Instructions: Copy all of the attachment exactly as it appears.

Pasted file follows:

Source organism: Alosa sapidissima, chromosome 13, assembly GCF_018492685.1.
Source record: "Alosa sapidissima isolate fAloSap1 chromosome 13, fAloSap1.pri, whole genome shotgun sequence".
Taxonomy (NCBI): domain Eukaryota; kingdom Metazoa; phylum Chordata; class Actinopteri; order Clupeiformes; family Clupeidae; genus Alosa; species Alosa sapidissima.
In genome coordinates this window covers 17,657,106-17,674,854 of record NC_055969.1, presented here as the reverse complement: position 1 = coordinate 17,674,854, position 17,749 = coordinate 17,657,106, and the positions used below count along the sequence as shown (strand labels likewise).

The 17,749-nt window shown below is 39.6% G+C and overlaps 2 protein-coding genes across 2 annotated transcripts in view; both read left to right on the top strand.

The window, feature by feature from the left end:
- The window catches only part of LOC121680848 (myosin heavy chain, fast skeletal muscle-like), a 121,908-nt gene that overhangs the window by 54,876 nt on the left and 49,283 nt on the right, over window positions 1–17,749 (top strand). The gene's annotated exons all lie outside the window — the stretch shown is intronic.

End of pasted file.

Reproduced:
Source organism: Alosa sapidissima, chromosome 13, assembly GCF_018492685.1.
Source record: "Alosa sapidissima isolate fAloSap1 chromosome 13, fAloSap1.pri, whole genome shotgun sequence".
Taxonomy (NCBI): domain Eukaryota; kingdom Metazoa; phylum Chordata; class Actinopteri; order Clupeiformes; family Clupeidae; genus Alosa; species Alosa sapidissima.
In genome coordinates this window covers 17,657,106-17,674,854 of record NC_055969.1, presented here as the reverse complement: position 1 = coordinate 17,674,854, position 17,749 = coordinate 17,657,106, and the positions used below count along the sequence as shown (strand labels likewise).

The 17,749-nt window shown below is 39.6% G+C and overlaps 2 protein-coding genes across 2 annotated transcripts in view; both read left to right on the top strand.

The window, feature by feature from the left end:
- The window catches only part of LOC121680848 (myosin heavy chain, fast skeletal muscle-like), a 121,908-nt gene that overhangs the window by 54,876 nt on the left and 49,283 nt on the right, over window positions 1–17,749 (top strand). The gene's annotated exons all lie outside the window — the stretch shown is intronic.